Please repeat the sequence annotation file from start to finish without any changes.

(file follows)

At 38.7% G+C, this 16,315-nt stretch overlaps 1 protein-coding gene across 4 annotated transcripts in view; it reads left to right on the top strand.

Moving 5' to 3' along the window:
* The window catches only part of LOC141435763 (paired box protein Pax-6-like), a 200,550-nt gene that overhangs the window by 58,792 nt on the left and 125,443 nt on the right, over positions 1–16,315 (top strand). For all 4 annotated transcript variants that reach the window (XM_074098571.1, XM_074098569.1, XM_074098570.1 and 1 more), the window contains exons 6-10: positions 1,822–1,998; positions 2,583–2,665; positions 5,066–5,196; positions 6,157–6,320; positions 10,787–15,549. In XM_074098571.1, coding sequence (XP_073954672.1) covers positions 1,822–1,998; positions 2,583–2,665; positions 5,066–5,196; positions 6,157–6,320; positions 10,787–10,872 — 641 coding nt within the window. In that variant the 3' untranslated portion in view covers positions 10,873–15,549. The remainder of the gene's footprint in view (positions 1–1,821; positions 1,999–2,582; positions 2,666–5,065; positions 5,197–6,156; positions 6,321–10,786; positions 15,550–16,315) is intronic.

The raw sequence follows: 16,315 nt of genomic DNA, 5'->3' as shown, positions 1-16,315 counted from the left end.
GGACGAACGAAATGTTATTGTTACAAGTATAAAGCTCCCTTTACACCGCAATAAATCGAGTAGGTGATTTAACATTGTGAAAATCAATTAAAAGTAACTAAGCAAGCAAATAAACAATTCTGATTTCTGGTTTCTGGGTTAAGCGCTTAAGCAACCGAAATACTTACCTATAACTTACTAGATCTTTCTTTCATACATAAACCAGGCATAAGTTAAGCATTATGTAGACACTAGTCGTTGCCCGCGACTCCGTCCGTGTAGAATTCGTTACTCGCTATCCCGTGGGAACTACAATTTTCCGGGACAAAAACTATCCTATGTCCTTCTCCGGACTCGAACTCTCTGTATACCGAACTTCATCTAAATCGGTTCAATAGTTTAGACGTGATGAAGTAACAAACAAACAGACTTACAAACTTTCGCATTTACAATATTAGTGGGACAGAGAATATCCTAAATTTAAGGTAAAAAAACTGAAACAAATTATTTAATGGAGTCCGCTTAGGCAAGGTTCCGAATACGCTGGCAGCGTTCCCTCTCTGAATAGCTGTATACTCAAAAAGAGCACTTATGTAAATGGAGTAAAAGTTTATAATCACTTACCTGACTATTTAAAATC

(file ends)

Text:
At 38.7% G+C, this 16,315-nt stretch overlaps 1 protein-coding gene across 4 annotated transcripts in view; it reads left to right on the top strand.

Moving 5' to 3' along the window:
* The window catches only part of LOC141435763 (paired box protein Pax-6-like), a 200,550-nt gene that overhangs the window by 58,792 nt on the left and 125,443 nt on the right, over positions 1–16,315 (top strand). For all 4 annotated transcript variants that reach the window (XM_074098571.1, XM_074098569.1, XM_074098570.1 and 1 more), the window contains exons 6-10: positions 1,822–1,998; positions 2,583–2,665; positions 5,066–5,196; positions 6,157–6,320; positions 10,787–15,549. In XM_074098571.1, coding sequence (XP_073954672.1) covers positions 1,822–1,998; positions 2,583–2,665; positions 5,066–5,196; positions 6,157–6,320; positions 10,787–10,872 — 641 coding nt within the window. In that variant the 3' untranslated portion in view covers positions 10,873–15,549. The remainder of the gene's footprint in view (positions 1–1,821; positions 1,999–2,582; positions 2,666–5,065; positions 5,197–6,156; positions 6,321–10,786; positions 15,550–16,315) is intronic.

The raw sequence follows: 16,315 nt of genomic DNA, 5'->3' as shown, positions 1-16,315 counted from the left end.
GGACGAACGAAATGTTATTGTTACAAGTATAAAGCTCCCTTTACACCGCAATAAATCGAGTAGGTGATTTAACATTGTGAAAATCAATTAAAAGTAACTAAGCAAGCAAATAAACAATTCTGATTTCTGGTTTCTGGGTTAAGCGCTTAAGCAACCGAAATACTTACCTATAACTTACTAGATCTTTCTTTCATACATAAACCAGGCATAAGTTAAGCATTATGTAGACACTAGTCGTTGCCCGCGACTCCGTCCGTGTAGAATTCGTTACTCGCTATCCCGTGGGAACTACAATTTTCCGGGACAAAAACTATCCTATGTCCTTCTCCGGACTCGAACTCTCTGTATACCGAACTTCATCTAAATCGGTTCAATAGTTTAGACGTGATGAAGTAACAAACAAACAGACTTACAAACTTTCGCATTTACAATATTAGTGGGACAGAGAATATCCTAAATTTAAGGTAAAAAAACTGAAACAAATTATTTAATGGAGTCCGCTTAGGCAAGGTTCCGAATACGCTGGCAGCGTTCCCTCTCTGAATAGCTGTATACTCAAAAAGAGCACTTATGTAAATGGAGTAAAAGTTTATAATCACTTACCTGACTATTTAAAATC